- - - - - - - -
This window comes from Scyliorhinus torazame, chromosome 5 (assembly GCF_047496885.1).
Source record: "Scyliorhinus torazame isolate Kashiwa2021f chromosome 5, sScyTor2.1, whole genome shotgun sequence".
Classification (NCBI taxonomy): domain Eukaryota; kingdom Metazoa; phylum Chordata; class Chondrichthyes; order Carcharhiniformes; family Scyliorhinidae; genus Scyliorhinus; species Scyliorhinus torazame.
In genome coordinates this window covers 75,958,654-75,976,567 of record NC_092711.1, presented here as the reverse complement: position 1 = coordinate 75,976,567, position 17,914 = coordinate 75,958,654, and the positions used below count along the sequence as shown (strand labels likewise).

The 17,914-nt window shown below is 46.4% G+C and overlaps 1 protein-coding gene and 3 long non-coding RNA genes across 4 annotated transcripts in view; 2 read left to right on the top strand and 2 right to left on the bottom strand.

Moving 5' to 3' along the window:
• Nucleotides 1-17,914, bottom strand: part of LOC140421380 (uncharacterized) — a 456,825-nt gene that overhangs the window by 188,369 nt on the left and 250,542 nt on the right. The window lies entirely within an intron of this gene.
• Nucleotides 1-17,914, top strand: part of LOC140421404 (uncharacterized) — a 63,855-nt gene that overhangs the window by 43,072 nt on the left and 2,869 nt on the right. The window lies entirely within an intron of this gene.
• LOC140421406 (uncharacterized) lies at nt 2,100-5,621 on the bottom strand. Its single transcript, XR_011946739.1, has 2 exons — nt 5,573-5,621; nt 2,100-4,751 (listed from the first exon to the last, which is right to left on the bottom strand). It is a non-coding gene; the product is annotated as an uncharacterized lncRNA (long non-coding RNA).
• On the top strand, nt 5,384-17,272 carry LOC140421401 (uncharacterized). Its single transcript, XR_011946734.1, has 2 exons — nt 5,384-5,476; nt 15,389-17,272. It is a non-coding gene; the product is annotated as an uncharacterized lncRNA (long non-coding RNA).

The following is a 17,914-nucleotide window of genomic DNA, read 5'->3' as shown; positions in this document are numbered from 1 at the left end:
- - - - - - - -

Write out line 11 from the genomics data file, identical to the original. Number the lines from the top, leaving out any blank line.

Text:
The following is a 17,914-nucleotide window of genomic DNA, read 5'->3' as shown; positions in this document are numbered from 1 at the left end: